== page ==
Call it pathetic fallacy, but sat enjoying a warm coffee on a cold, dark night was the perfect setting to discuss this month’s book club choice; H.P. Lovecraft’s The Call of Cthulhu and Other Weird Stories.
Even though most people struggled to read more than a few of the short stories, the discussion was lively and everyone had plenty to say. It seemed a mix of reasons why people hadn’t finished the book – some don’t like short stories, others aren’t fans of horror, some didn’t like the writing style and others just ran out of time. But everyone recognized the importance of Lovecraft to the horror genre today – the documentary style reminded me of the X-Files, the lack of women brought us on to talking about Buffy the Vampire Slayer and I’m sure at one point someone mentioned Start Trek.
I’m genuinely glad I attempted to read some of Lovecraft’s work. I’ve been meaning to for years, and whilst I didn’t really get into it in time for the book club, I suspect it’s the kind of thing I might try and dip into every so often. Sure the language wasn’t what I’m used to and some of the stories felt a little like the interesting stuff had happened off page, but they were worth a read – and definitely a notable classic, I’m sure.
The usual questions asked at most of our book club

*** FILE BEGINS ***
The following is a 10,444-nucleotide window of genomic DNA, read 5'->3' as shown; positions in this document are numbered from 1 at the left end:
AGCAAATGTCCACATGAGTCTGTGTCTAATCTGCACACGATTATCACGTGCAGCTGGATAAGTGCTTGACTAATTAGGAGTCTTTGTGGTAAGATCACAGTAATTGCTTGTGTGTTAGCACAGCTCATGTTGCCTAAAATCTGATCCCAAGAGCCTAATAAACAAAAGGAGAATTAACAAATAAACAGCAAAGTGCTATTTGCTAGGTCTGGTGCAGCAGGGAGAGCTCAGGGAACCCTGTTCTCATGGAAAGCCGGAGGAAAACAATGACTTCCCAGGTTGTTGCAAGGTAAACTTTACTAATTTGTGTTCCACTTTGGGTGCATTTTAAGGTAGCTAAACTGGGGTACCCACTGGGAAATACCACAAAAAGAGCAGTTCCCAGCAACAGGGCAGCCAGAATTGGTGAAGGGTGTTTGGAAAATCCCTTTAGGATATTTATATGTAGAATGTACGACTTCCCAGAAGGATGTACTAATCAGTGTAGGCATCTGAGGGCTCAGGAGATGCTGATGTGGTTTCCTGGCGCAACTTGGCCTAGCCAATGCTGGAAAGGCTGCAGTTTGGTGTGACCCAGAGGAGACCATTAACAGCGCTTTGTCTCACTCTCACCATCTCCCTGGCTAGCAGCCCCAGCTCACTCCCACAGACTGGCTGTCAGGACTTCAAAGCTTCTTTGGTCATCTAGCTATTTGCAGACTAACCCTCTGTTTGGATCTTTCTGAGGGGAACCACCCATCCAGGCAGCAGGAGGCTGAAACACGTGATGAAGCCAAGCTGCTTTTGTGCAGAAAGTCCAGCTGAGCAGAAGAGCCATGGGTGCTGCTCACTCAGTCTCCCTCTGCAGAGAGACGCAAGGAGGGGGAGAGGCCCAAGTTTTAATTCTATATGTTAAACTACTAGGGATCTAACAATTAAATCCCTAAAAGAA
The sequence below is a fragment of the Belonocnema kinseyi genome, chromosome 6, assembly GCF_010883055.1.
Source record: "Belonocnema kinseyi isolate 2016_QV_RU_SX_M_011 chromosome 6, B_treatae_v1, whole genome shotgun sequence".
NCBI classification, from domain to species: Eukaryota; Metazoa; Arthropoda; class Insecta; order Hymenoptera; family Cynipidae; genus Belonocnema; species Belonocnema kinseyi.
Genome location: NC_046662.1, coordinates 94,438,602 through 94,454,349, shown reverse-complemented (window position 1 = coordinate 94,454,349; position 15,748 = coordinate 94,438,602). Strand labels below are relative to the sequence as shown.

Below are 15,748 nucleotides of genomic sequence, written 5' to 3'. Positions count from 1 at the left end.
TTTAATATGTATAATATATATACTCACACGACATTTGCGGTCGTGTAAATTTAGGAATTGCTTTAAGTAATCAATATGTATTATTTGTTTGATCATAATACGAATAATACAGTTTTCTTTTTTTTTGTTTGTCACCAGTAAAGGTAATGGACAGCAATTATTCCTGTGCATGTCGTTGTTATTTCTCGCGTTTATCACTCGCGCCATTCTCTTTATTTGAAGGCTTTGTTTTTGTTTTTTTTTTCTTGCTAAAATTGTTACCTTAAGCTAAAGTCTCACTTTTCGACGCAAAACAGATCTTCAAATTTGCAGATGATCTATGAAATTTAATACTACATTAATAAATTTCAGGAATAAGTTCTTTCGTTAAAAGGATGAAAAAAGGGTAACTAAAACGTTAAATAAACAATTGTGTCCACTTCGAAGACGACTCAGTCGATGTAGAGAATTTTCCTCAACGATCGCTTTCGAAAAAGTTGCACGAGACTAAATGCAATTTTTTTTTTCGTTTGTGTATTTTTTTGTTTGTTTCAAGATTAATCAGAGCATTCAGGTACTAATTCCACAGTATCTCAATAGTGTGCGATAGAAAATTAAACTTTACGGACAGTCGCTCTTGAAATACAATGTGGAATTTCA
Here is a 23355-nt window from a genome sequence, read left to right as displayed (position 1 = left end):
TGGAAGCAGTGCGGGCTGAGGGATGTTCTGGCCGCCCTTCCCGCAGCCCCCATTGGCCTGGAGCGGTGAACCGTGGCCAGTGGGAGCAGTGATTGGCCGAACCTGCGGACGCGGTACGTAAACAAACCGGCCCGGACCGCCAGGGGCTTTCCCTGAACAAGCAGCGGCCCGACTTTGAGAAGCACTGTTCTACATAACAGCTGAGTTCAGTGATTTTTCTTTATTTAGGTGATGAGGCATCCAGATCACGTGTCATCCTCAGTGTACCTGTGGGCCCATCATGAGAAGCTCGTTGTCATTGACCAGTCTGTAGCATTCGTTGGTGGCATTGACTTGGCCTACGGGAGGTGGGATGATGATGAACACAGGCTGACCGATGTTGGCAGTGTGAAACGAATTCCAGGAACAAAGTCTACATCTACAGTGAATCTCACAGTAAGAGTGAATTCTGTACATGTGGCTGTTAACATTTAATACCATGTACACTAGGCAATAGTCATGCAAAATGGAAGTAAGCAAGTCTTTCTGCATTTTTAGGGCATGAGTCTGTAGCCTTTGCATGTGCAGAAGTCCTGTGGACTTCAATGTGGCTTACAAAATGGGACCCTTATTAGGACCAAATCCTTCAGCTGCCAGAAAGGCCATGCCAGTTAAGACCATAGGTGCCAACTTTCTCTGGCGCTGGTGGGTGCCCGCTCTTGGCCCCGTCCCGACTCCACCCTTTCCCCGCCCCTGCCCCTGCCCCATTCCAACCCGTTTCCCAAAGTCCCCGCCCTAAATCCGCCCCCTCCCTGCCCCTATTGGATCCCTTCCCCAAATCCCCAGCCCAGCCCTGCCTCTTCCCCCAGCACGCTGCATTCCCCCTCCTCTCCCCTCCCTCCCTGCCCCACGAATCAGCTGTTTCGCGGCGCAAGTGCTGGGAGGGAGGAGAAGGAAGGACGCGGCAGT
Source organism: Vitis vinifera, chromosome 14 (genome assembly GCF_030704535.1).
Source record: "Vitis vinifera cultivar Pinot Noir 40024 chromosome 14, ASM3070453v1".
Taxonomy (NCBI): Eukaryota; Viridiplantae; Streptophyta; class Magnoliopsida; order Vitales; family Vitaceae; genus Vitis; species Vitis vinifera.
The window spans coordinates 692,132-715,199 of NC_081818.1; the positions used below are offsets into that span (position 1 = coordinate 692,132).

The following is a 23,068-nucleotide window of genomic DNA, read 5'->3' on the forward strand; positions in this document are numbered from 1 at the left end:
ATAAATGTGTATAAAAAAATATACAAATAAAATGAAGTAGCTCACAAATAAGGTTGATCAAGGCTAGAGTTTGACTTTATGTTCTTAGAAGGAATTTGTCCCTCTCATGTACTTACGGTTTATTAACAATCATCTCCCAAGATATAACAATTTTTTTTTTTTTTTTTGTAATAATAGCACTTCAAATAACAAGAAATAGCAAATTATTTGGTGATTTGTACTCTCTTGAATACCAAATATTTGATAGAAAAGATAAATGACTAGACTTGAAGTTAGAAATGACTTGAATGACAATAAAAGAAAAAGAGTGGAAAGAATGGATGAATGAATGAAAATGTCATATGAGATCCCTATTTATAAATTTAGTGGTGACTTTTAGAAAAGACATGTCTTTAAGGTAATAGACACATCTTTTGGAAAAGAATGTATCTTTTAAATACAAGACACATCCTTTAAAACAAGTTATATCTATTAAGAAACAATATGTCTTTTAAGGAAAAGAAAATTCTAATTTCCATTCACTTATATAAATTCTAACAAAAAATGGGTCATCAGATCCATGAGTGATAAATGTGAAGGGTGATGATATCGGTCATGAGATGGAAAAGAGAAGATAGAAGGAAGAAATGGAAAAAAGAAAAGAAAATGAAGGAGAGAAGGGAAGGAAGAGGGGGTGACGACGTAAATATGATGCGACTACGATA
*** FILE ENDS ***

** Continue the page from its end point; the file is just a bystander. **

- Did you enjoy the book?
- Would you recommend it to others?
- Did you finish it?
More specific questions for The Call of Cthuhlu and Other Weird Tales:
- How did you feel about reading short stories?
- How did you feel about reading horror?
- The writing style – did it feel older than the 1920s?
- Could you see how Lovecraft influenced the horror genre today?
- Did the device of the documentary style put you off or did you like it? Do you think it made it feel more real – would audiences at the time feel the same?
- Did anyone notice the lack of women and how foreigners were treated in the stories?
Next month the book club is reading Never the Bride by Paul Magrs. It’s not chicklit, despite what the title suggests (my friend Liz described it as ‘mad old lady lit’). And double-points, because it’ll count towards the British Book Challenge!
*This was originally posted on my old blog Sisyphean Solutions*